Valid for Submission
J35.9 is a billable diagnosis code used to specify a medical diagnosis of chronic disease of tonsils and adenoids, unspecified. The code J35.9 is valid during the fiscal year 2022 from October 01, 2021 through September 30, 2022 for the submission of HIPAA-covered transactions.
The ICD-10-CM code J35.9 might also be used to specify conditions or terms like adenoid disease - chronic, chronic disease of tonsils and/or adenoids, disorder of adenoid, disorder of lingual tonsil, disorder of tonsil , disorder of tonsil and/or adenoid, etc.
Unspecified diagnosis codes like J35.9 are acceptable when clinical information is unknown or not available about a particular condition. Although a more specific code is preferable, unspecified codes should be used when such codes most accurately reflect what is known about a patient's condition. Specific diagnosis codes should not be used if not supported by the patient's medical record.
Tabular List of Diseases and Injuries
The Tabular List of Diseases and Injuries is a list of ICD-10 codes, organized "head to toe" into chapters and sections with coding notes and guidance for inclusions, exclusions, descriptions and more. The following references are applicable to the code J35.9:
Inclusion TermsInclusion Terms
These terms are the conditions for which that code is to be used. The terms may be synonyms of the code title, or, in the case of "other specified" codes, the terms are a list of the various conditions assigned to that code. The inclusion terms are not necessarily exhaustive. Additional terms found only in the Alphabetic Index may also be assigned to a code.
- Disease (chronic) of tonsils and adenoids NOS
Index to Diseases and Injuries
The Index to Diseases and Injuries is an alphabetical listing of medical terms, with each term mapped to one or more ICD-10 code(s). The following references for the code J35.9 are found in the index:
- - Disease, diseased - See Also: Syndrome;
The following clinical terms are approximate synonyms or lay terms that might be used to identify the correct diagnosis code:
- Adenoid disease - chronic
- Chronic disease of tonsils AND/OR adenoids
- Disorder of adenoid
- Disorder of lingual tonsil
- Disorder of tonsil
- Disorder of tonsil AND/OR adenoid
- Tonsil disease - chronic
Convert J35.9 to ICD-9 Code
Information for Patients
What are adenoids?
Adenoids are a patch of tissue that is high up in the throat, just behind the nose. They, along with the tonsils, are part of the lymphatic system. The lymphatic system clears away infection and keeps body fluids in balance. The adenoids and tonsils work by trapping germs coming in through the mouth and nose.
Adenoids usually start to shrink after about age 5. By the teenage years, they are almost completely gone. By then, the body has other ways to fight germs.
What are enlarged adenoids?
Enlarged adenoids are adenoids that are swollen. It is a common problem in children.
What causes enlarged adenoids?
Your child's adenoids can be enlarged, or swollen, for different reasons. It may just be that your child had enlarged adenoids at birth. Adenoids can also become enlarged when they are trying to fight off an infection. They might stay enlarged even after the infection is gone.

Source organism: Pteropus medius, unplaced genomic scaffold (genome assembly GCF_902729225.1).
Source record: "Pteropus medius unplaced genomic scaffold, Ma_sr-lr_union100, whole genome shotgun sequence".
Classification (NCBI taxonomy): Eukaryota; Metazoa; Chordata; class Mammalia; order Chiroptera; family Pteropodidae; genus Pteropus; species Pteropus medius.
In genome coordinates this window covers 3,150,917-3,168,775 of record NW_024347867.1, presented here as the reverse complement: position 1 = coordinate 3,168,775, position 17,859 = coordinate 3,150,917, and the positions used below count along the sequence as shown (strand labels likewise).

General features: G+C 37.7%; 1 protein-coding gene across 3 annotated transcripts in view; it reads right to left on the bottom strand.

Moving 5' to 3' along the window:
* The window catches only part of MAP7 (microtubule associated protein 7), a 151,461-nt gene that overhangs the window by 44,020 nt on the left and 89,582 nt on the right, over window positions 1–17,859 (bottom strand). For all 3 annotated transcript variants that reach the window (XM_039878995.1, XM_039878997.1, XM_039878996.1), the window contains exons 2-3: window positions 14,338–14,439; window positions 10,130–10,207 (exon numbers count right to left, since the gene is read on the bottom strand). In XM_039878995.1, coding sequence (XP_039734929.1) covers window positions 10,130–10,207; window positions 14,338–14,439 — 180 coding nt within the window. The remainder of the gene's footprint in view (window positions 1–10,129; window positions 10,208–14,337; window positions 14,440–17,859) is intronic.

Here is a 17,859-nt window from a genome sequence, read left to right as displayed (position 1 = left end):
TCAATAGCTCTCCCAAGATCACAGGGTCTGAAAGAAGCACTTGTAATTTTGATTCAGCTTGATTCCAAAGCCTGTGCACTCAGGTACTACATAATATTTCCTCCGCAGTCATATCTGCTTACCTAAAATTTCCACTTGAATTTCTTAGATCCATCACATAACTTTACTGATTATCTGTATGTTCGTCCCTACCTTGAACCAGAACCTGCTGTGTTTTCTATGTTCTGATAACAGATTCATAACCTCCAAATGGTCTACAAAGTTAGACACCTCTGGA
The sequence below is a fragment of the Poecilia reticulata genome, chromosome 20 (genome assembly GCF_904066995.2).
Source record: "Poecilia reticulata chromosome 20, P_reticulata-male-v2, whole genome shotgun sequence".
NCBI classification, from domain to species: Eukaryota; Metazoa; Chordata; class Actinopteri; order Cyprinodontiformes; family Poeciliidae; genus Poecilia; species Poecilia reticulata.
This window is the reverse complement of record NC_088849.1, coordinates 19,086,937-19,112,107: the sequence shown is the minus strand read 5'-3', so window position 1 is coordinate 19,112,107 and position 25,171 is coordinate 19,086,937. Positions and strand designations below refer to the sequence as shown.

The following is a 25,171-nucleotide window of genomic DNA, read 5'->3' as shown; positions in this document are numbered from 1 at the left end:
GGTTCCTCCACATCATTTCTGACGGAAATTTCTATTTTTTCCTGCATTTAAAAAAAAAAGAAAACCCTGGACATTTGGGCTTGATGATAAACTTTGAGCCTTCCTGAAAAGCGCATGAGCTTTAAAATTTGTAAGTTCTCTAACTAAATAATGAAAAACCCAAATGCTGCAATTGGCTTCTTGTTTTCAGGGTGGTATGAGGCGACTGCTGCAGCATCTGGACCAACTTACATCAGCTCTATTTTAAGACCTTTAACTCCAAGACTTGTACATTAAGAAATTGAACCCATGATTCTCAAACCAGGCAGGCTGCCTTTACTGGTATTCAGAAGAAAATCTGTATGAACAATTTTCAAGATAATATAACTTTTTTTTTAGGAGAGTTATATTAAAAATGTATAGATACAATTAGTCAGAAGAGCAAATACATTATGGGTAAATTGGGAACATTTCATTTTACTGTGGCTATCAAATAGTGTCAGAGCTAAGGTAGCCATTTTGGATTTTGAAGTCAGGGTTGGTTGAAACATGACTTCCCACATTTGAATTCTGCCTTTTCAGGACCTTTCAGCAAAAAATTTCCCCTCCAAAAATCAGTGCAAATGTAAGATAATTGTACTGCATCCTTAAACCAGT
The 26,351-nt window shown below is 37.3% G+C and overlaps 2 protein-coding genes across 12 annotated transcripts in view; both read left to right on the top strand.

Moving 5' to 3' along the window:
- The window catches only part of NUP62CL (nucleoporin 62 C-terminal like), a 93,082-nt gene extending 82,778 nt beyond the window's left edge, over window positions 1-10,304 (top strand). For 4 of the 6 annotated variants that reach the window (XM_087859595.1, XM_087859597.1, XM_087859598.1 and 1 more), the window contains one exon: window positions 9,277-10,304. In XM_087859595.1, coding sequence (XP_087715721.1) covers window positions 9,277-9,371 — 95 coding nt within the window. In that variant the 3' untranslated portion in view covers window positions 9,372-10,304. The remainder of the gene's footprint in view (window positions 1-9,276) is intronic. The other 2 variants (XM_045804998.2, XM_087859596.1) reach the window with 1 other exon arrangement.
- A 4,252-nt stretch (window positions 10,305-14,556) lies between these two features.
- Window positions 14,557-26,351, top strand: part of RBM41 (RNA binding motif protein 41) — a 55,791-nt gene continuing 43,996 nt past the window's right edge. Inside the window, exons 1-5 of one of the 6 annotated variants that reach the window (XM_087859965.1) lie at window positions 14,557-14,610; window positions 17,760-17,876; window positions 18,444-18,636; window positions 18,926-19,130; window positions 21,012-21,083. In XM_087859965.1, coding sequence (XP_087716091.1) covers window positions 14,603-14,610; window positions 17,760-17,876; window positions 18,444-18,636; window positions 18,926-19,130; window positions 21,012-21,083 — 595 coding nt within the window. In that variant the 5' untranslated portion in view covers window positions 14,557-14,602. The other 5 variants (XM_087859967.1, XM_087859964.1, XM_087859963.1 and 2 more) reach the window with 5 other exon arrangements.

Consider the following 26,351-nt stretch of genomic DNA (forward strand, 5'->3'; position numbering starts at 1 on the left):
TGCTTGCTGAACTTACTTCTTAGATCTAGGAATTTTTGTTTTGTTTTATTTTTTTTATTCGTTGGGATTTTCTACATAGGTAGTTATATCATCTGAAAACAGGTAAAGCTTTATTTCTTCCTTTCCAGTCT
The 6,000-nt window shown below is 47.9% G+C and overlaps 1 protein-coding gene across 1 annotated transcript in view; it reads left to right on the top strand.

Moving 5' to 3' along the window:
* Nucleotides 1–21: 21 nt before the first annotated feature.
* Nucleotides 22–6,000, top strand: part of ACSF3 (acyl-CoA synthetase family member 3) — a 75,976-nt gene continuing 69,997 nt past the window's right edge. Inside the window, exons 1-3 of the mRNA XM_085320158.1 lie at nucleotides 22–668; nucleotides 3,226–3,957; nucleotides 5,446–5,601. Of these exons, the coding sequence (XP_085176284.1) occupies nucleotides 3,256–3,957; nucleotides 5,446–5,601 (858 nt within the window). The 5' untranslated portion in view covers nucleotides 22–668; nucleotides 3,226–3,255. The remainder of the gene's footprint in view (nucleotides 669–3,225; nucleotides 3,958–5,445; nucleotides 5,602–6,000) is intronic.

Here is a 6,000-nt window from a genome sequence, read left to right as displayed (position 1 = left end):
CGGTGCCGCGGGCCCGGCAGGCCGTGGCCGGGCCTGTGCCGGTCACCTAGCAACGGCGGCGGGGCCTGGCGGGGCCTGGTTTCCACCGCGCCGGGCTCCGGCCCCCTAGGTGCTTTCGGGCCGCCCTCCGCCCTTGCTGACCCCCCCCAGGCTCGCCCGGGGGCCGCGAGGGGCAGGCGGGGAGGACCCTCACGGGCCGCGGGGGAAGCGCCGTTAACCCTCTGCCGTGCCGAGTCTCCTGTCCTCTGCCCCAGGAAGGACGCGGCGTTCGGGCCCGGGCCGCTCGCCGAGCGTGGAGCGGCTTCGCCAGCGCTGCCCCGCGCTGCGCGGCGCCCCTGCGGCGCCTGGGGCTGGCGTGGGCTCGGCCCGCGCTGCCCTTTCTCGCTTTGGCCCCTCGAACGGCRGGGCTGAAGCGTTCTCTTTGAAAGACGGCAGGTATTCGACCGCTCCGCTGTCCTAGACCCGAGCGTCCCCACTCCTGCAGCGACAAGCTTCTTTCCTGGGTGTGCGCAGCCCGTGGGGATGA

What problems can enlarged adenoids cause?
Enlarged adenoids can make it hard to breathe through the nose. Your child might end up breathing only through the mouth. This may cause
- A dry mouth, which can also lead to bad breath
- Cracked lips
- A runny nose
Other problems that enlarged adenoids can cause include
- Loud breathing
- Restless sleep
- Sleep apnea, where you repeatedly stop breathing for a few seconds while sleeping
- Ear infections
How can enlarged adenoids be diagnosed?
Your child's health care provider will take a medical history, check your child's ears, throat, and mouth, and feel your child's neck.
Since the adenoids are higher up than the throat, the health care provider cannot see them just by looking through your child's mouth. To check the size of your child's adenoids, your provider may use
- A special mirror in the mouth
- A long, flexible tube with a light (an endoscope)
- An x-ray
What are the treatments for enlarged adenoids?
The treatment depends on what is causing the problem. If your child's symptoms are not too bad, he or she may not need treatment. Your child might get nasal spray to reduce the swelling, or antibiotics if the health care provider thinks that your child has a bacterial infection.
In some cases your child may need an adenoidectomy.
What is an adenoidectomy and why might I my child need one?
An adenoidectomy is surgery to remove the adenoids. Your child might need it if
- He or she has repeated infections of the adenoids. Sometimes the infections can also cause ear infections and fluid buildup in the middle ear.
- Antibiotics can't get rid of a bacterial infection
- The enlarged adenoids block the airways
If your child also has problems with his or her tonsils, he or she will probably have a tonsillectomy (removal of the tonsils) at the same time that the adenoids are removed.
After having the surgery, your child usually goes home the same day. He or she will probably have some throat pain, bad breath, and a runny nose. It can take several days to feel all better.
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